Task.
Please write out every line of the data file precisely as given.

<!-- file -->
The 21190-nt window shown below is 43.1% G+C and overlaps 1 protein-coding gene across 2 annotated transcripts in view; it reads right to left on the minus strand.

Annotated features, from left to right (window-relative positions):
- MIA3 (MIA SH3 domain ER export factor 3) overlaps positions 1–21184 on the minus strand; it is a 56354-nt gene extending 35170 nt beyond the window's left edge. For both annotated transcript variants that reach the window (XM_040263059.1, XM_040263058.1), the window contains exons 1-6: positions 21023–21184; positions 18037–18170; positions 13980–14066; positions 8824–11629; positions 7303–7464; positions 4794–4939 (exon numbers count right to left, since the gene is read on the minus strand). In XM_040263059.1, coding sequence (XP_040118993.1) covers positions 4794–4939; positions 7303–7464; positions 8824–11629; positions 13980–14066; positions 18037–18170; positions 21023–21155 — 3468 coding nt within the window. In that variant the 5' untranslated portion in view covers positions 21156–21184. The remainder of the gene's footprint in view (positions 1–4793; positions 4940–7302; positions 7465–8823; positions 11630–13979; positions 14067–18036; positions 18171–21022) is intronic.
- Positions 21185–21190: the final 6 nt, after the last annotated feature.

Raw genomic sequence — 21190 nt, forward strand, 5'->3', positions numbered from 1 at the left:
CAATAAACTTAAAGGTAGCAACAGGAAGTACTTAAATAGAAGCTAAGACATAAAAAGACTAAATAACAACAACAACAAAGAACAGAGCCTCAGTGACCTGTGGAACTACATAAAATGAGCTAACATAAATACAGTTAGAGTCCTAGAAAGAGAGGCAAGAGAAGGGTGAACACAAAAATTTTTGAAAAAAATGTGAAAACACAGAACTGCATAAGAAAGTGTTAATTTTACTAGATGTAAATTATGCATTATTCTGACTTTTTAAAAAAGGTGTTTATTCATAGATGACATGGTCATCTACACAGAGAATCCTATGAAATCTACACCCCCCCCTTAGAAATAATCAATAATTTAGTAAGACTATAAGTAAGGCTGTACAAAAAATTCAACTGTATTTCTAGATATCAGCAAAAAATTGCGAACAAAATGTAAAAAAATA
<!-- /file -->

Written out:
The 21190-nt window shown below is 43.1% G+C and overlaps 1 protein-coding gene across 2 annotated transcripts in view; it reads right to left on the minus strand.

Annotated features, from left to right (window-relative positions):
- MIA3 (MIA SH3 domain ER export factor 3) overlaps positions 1–21184 on the minus strand; it is a 56354-nt gene extending 35170 nt beyond the window's left edge. For both annotated transcript variants that reach the window (XM_040263059.1, XM_040263058.1), the window contains exons 1-6: positions 21023–21184; positions 18037–18170; positions 13980–14066; positions 8824–11629; positions 7303–7464; positions 4794–4939 (exon numbers count right to left, since the gene is read on the minus strand). In XM_040263059.1, coding sequence (XP_040118993.1) covers positions 4794–4939; positions 7303–7464; positions 8824–11629; positions 13980–14066; positions 18037–18170; positions 21023–21155 — 3468 coding nt within the window. In that variant the 5' untranslated portion in view covers positions 21156–21184. The remainder of the gene's footprint in view (positions 1–4793; positions 4940–7302; positions 7465–8823; positions 11630–13979; positions 14067–18036; positions 18171–21022) is intronic.
- Positions 21185–21190: the final 6 nt, after the last annotated feature.

Raw genomic sequence — 21190 nt, forward strand, 5'->3', positions numbered from 1 at the left:
CAATAAACTTAAAGGTAGCAACAGGAAGTACTTAAATAGAAGCTAAGACATAAAAAGACTAAATAACAACAACAACAAAGAACAGAGCCTCAGTGACCTGTGGAACTACATAAAATGAGCTAACATAAATACAGTTAGAGTCCTAGAAAGAGAGGCAAGAGAAGGGTGAACACAAAAATTTTTGAAAAAAATGTGAAAACACAGAACTGCATAAGAAAGTGTTAATTTTACTAGATGTAAATTATGCATTATTCTGACTTTTTAAAAAAGGTGTTTATTCATAGATGACATGGTCATCTACACAGAGAATCCTATGAAATCTACACCCCCCCCTTAGAAATAATCAATAATTTAGTAAGACTATAAGTAAGGCTGTACAAAAAATTCAACTGTATTTCTAGATATCAGCAAAAAATTGCGAACAAAATGTAAAAAAATA